This creed, probably based on that of Cyril of Jerusalem, with the addition of clauses from the Creed of Nicea, was approved by the Council of Chalcedon in 451 as representing the creed of the Councils of Nicea (325) and Constantinople (381). It is therefore sometimes called the Nicaeno-Constantinoplitan Creed. Today, it is commonly known as the "Nicene Creed."
The Nicene Creed is one of the most widely accepted and used concise statements of the Christian Faith. In liturgical churches, it is said every Sunday as part of the Liturgy that leads to the celebration of communion or the Lord's supper or the eucharist (meaning "thanksgiving"). It is common ground to Easterm Orthodox, Roman Catholics, Anglicans, Lutherans, Calvinists, and many other Christian groups. Many groups that do not have a tradition of using it in their services nevertheless are committed to the doctrines it teaches.
I believe in one God, the Father Almighty,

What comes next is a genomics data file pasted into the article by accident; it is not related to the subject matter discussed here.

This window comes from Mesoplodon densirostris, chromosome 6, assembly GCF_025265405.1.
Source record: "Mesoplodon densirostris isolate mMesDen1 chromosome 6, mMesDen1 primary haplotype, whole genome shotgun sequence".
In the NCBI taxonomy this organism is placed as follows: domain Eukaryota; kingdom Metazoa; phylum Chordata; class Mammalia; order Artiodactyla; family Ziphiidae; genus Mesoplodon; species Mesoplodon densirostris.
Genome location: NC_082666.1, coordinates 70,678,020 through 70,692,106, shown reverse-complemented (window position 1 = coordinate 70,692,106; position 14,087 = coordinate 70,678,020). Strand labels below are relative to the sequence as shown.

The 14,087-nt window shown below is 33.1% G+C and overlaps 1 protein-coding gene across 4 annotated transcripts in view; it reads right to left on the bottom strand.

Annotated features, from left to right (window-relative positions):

Maker of heaven and earth,
and of all things visible and invisible.
And in one Lord Jesus Christ,
the only begotten Son of God,
begotten of His Father before all worlds,
God of God, Light of Light, very God of very God,
begotten, not made,
being of one substance with the Father,
by whom all things were made:
who, for us men and for our salvation,
came down from heaven,
and was incarnate by the Holy Ghost of the virgin Mary,
and was made man;
and was crucified also for us under Pontius Pilate.
He suffered and was buried;
and the third day He rose again according to the Scriptures,
and ascended into heaven,
and sitteth on the right hand of the Father.
And He shall come again with glory to judge both the quick and the dead:
whose kingdom shall have no end.
And I believe in the Holy Ghost,
the Lord and Giver of life,
who proceedeth from the Father and the Son,
who with the Father and the Son together is worshiped and glorified,
who spake by the prophets.
And I believe in one holy catholic and apostolic Church.
I acknowledge one baptism for the remission of sins;
and I look for the resurrection of the dead,
and the life of the world to come.